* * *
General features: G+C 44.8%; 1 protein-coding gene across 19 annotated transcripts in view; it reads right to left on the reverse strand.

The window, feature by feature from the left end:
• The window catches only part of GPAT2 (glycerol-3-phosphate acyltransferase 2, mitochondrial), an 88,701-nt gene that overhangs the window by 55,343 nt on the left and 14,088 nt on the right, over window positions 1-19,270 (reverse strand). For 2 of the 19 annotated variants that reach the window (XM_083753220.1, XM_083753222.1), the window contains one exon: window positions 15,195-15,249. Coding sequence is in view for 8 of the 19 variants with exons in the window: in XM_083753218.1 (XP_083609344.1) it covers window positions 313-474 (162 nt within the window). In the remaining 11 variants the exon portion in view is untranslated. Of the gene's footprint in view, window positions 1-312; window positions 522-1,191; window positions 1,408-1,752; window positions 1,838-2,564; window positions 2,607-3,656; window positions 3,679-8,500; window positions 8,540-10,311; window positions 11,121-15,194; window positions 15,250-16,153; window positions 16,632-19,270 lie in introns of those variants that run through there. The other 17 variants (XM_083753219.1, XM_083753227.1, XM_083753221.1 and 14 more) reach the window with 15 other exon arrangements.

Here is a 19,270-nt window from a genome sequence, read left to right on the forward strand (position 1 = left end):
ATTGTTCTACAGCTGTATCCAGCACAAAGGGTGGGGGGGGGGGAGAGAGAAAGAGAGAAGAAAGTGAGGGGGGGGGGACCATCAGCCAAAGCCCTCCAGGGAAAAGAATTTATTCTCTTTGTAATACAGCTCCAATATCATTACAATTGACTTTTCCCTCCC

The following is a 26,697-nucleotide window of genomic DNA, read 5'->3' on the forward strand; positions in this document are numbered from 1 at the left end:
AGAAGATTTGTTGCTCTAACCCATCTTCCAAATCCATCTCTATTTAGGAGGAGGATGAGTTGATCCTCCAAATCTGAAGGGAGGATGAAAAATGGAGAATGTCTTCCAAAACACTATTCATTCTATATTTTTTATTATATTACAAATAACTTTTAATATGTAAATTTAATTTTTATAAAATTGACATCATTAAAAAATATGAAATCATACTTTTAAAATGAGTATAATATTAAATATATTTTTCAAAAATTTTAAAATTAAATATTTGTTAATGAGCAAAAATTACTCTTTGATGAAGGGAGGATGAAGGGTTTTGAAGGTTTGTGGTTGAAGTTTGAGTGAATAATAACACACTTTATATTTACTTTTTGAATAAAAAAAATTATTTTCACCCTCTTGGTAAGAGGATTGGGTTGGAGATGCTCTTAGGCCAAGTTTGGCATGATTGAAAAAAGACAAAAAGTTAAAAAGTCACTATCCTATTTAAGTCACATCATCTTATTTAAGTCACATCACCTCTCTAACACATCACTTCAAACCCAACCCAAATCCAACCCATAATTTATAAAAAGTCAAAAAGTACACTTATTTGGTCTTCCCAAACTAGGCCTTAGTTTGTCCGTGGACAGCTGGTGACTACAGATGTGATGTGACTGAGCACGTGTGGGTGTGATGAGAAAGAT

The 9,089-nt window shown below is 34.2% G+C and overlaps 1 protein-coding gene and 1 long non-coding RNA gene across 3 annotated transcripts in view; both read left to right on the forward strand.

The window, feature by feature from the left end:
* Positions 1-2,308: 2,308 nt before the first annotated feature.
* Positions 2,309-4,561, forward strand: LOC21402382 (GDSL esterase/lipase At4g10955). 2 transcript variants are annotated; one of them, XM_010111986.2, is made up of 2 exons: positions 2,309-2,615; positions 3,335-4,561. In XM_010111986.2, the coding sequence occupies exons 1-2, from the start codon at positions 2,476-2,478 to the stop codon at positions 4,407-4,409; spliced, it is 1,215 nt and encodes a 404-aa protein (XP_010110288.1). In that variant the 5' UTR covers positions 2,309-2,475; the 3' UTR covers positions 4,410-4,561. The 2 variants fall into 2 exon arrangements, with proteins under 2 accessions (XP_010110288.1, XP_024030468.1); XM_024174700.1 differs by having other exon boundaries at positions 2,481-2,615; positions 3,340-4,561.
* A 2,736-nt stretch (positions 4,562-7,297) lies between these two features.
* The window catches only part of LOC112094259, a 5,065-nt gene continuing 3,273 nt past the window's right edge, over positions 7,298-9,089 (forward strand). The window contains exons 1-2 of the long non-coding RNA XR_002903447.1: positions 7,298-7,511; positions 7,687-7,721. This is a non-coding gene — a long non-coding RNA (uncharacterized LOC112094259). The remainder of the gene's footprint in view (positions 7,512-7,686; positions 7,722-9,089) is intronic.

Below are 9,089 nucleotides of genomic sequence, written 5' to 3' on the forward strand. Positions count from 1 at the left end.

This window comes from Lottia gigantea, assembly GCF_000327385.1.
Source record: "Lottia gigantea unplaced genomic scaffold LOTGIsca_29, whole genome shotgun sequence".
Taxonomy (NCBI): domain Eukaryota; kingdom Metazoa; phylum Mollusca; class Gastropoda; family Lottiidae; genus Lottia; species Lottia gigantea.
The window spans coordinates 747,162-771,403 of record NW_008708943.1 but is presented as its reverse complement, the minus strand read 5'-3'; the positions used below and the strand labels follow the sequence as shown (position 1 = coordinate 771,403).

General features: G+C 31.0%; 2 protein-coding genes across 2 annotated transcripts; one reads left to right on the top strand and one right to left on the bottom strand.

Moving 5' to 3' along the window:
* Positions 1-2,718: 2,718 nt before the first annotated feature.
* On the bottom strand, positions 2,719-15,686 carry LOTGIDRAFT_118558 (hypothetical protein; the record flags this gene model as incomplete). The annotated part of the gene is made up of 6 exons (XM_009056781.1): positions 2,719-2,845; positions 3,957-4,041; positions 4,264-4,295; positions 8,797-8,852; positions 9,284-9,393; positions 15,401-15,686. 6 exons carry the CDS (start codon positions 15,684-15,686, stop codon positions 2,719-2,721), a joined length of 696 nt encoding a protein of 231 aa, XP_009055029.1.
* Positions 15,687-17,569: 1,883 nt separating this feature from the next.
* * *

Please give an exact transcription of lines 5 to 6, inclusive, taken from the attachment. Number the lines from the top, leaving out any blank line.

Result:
ATTGTTCTACAGCTGTATCCAGCACAAAGGGTGGGGGGGGGGGAGAGAGAAAGAGAGAAGAAAGTGAGGGGGGGGGGACCATCAGCCAAAGCCCTCCAGGGAAAAGAATTTATTCTCTTTGTAATACAGCTCCAATATCATTACAATTGACTTTTCCCTCCC

The following is a 26,697-nucleotide window of genomic DNA, read 5'->3' on the forward strand; positions in this document are numbered from 1 at the left end: